In the days following a recent school shooting (this one in Santa Fe, Texas), family members, friends and investigators found themselves searching for illusive answers. Texas Gov. Greg Abbott summarized the effort: “Unlike Parkland, unlike Sutherland Springs, there were not those types of warning signs. The red-flag warnings were either nonexistent or very imperceptible.” The shooter’s parents said the media reports of the shooting seemed “incompatible with the boy (they) love,” and the killer’s best friend said the killer was “one of the most responsible people I knew. He didn’t drink or do drugs, to my knowledge… He was academically proactive, making all A’s.” Given the profile that is emerging, investigators have not yet identified the motive for the shooting.
I, however, know precisely why this latest killer did what he did, and I also know what will motivate the next killer to act in a similar way.
Many years ago, as I began investigating high-profile murders in Los Angeles County, I carefully chronicled the motives for every homicide that occurred in our region. You might think there are a million reasons why someone would commit a murder, but there are only three. These motives are the driving force behind every homicide, and they are also responsible for every theft, burglary and robbery. In fact, these three motives lie at the heart of every conceivable crime or misdeed.
Human misbehavior is motivated by (1) financial greed, (2) sexual – or relational – lust, and (3) the pursuit of power.
You might be wondering if there is a fourth category. There isn’t. What about jealousy? What about anger? Ask yourself the question: What is causing the jealousy or anger? There are only three answers to this question, and now you know them.
The notorious gang, MS13, inadvertently confirmed these three motives when choosing the motto for their criminal organization: “Mata, roba, viola, controla”’ (kill, steal, rape, control). All murders (“kill”) are motivated by financial greed (“steal”), sexual lust (“rape”) or the pursuit of power (“control”). Sometimes one of these motives is the driving force behind a crime. Sometimes two or more are involved.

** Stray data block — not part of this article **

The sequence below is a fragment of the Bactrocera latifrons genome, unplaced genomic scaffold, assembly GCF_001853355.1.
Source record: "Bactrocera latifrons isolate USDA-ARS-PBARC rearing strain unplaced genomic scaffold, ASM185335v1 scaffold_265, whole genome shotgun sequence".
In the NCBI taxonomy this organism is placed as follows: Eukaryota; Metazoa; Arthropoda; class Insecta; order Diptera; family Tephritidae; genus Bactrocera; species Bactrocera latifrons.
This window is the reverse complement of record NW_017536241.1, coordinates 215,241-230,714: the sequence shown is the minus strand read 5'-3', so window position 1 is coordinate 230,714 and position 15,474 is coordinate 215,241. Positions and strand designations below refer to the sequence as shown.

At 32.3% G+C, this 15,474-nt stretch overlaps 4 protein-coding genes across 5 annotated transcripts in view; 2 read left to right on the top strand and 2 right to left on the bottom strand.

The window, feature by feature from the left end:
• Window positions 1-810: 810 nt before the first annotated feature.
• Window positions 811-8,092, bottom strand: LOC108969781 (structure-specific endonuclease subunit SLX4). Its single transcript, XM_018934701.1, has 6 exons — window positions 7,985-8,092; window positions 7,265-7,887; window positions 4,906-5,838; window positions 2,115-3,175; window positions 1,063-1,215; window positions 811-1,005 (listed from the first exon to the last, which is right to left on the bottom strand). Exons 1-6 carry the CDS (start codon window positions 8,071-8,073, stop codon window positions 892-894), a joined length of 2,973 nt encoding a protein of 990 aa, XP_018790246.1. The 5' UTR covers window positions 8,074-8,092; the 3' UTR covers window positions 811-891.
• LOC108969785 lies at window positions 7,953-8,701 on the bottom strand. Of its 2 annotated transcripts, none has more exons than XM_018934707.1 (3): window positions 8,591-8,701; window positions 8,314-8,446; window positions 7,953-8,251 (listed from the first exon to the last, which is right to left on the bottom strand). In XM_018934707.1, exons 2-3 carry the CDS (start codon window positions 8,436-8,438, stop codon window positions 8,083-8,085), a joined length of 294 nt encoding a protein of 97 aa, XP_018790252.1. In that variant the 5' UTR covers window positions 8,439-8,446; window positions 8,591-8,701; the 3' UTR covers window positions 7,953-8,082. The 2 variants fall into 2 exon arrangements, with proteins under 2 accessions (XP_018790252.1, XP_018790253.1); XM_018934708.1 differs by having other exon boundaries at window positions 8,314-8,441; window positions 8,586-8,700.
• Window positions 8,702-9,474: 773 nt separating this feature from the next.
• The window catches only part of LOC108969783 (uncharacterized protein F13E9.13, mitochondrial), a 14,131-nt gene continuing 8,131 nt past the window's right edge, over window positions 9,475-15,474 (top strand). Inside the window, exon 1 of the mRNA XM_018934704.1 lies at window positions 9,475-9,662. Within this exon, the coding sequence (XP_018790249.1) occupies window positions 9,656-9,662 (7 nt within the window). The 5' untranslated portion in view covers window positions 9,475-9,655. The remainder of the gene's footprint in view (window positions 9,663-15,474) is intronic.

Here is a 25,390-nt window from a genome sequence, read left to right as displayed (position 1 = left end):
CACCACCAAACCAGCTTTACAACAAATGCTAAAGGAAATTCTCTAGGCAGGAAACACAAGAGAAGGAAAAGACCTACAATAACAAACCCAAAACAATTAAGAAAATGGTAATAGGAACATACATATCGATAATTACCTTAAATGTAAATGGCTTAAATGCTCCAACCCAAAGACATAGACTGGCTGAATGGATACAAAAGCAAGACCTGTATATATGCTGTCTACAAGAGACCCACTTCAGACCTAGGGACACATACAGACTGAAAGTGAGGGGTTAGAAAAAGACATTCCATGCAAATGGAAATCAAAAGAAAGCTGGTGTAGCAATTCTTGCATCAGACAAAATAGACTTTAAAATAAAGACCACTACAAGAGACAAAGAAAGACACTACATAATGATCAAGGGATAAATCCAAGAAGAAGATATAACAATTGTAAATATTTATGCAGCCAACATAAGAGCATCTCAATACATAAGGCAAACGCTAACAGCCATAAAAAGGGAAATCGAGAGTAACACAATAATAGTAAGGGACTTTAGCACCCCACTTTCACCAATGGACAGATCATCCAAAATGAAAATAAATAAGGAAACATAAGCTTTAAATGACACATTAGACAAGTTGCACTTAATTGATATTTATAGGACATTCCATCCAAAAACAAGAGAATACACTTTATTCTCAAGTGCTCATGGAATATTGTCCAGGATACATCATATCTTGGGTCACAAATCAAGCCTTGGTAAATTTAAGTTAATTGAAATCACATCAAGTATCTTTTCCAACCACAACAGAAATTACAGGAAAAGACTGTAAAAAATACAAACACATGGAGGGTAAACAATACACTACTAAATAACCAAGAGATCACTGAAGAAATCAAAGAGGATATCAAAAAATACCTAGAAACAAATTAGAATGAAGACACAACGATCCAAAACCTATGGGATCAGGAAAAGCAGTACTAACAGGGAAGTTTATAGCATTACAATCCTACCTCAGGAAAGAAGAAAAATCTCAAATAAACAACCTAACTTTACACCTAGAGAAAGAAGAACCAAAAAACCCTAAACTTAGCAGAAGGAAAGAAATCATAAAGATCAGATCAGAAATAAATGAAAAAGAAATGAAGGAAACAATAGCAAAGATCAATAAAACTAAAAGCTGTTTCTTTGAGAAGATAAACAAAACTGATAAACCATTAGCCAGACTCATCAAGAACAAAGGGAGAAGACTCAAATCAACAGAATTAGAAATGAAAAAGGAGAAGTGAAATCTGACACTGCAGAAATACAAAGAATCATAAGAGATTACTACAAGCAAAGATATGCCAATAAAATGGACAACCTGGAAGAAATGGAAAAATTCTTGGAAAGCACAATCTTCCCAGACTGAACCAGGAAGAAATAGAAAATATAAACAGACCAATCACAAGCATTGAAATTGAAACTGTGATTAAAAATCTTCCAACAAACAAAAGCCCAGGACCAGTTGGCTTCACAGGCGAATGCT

The latest school shooting is a good example. While there doesn’t appear to be any financial motive, the killer does appear to have been driven by the other two motivations I’ve described:
One of the victims was apparently pursued by the killer in the days and weeks prior to the shooting. Shana Fischer’s mother said the killer “kept making advances on her (daughter) and she (Shana) repeatedly told him no.” According to Shana’s father, “Shana told her mother two weeks ago he (the boy she rebuffed) was going to come and kill her.”
The Pursuit of Power
This form of motivation can be very nuanced and includes one’s sense of respect, authority, embarrassment, prestige or control. For example, as the killer became “more aggressive” in his advances toward Shana (approximately one week prior to the shooting), Shana eventually “stood up to him” and “embarrassed him in class.” In addition, several news outlets have reported that the shooter was bullied and “mistreated at school.” Episodes of perceived disrespect and embarrassment are often the motive for murder. This would also explain why some of the killer’s friends said that he recently “started wearing a trench coat” and telling students he was “buying knives off Amazon.” The shooter incrementally sought the respect (and fear) of others, a classic example of the pursuit of power. During the attack, he even selectively spared students he liked “so he could have his story told.” This effort to elevate his fame and prestige after the fact is consistent with the motive I’ve described.
Only three motives lie behind school shootings like the ones we’ve seen recently, and that’s why I sadly expect to see more shootings in the future. When those shootings occur, you can rest assured that they will be motivated by greed, lust or power. Unless we, as a nation, are willing to embrace and promote a worldview that helps us understand the proper role of money and financial stewardship, promotes sexual purity and restraint, and helps us place the needs of others ahead of our own desires, we can expect more of the same. Those restorative values may sound familiar to you; they used to be part of our collective heritage and our common worldview. They are also our last and greatest hope if we ever expect to minimize and contain the only three reasons anyone commits a crime.
This article first appeared on FoxNews.com
For more information about strategies to help you teach Christian worldview to the next generation, please read So the Next Generation Will Know: Training Young Christians in a Challenging World. This book teaches parents, youth pastors and Christian educators practical, accessible strategies and principles they can employ to teach the youngest Christians the truth of Christianity. The book is accompanied by an eight-session So the Next Generation Will Know DVD Set (and Participant’s Guide) to help individuals or small groups examine the evidence and make the case.
J. Warner Wallace is a Dateline featured Cold-Case Detective, Senior Fellow at the Colson Center for Christian Worldview, Adj. Professor of Christian Apologetics at Talbot School of Theology, Biola University, author of Cold-Case Christianity, God’s Crime Scene, and Forensic Faith, and creator of the Case Makers Academy for kids.
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